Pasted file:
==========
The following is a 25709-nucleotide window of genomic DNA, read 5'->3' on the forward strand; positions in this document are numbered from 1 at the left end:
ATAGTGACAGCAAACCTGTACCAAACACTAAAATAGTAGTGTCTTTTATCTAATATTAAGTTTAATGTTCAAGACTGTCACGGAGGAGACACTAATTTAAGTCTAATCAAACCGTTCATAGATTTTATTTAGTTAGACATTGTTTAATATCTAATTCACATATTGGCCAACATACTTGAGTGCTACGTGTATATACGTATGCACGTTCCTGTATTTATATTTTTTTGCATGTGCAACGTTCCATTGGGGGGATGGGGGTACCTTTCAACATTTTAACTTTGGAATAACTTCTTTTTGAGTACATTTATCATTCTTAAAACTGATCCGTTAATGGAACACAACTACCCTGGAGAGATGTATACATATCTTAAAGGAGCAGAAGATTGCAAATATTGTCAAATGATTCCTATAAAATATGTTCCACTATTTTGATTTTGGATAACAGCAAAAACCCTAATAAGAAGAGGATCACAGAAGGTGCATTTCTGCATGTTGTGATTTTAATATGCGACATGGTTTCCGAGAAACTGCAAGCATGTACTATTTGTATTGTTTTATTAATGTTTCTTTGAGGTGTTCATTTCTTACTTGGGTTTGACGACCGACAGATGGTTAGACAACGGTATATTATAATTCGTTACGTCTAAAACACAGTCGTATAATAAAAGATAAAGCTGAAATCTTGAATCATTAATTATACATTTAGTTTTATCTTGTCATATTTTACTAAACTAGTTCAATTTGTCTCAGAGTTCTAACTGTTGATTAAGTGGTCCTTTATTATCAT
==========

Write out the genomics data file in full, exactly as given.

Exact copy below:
The following is a 25709-nucleotide window of genomic DNA, read 5'->3' on the forward strand; positions in this document are numbered from 1 at the left end:
ATAGTGACAGCAAACCTGTACCAAACACTAAAATAGTAGTGTCTTTTATCTAATATTAAGTTTAATGTTCAAGACTGTCACGGAGGAGACACTAATTTAAGTCTAATCAAACCGTTCATAGATTTTATTTAGTTAGACATTGTTTAATATCTAATTCACATATTGGCCAACATACTTGAGTGCTACGTGTATATACGTATGCACGTTCCTGTATTTATATTTTTTTGCATGTGCAACGTTCCATTGGGGGGATGGGGGTACCTTTCAACATTTTAACTTTGGAATAACTTCTTTTTGAGTACATTTATCATTCTTAAAACTGATCCGTTAATGGAACACAACTACCCTGGAGAGATGTATACATATCTTAAAGGAGCAGAAGATTGCAAATATTGTCAAATGATTCCTATAAAATATGTTCCACTATTTTGATTTTGGATAACAGCAAAAACCCTAATAAGAAGAGGATCACAGAAGGTGCATTTCTGCATGTTGTGATTTTAATATGCGACATGGTTTCCGAGAAACTGCAAGCATGTACTATTTGTATTGTTTTATTAATGTTTCTTTGAGGTGTTCATTTCTTACTTGGGTTTGACGACCGACAGATGGTTAGACAACGGTATATTATAATTCGTTACGTCTAAAACACAGTCGTATAATAAAAGATAAAGCTGAAATCTTGAATCATTAATTATACATTTAGTTTTATCTTGTCATATTTTACTAAACTAGTTCAATTTGTCTCAGAGTTCTAACTGTTGATTAAGTGGTCCTTTATTATCAT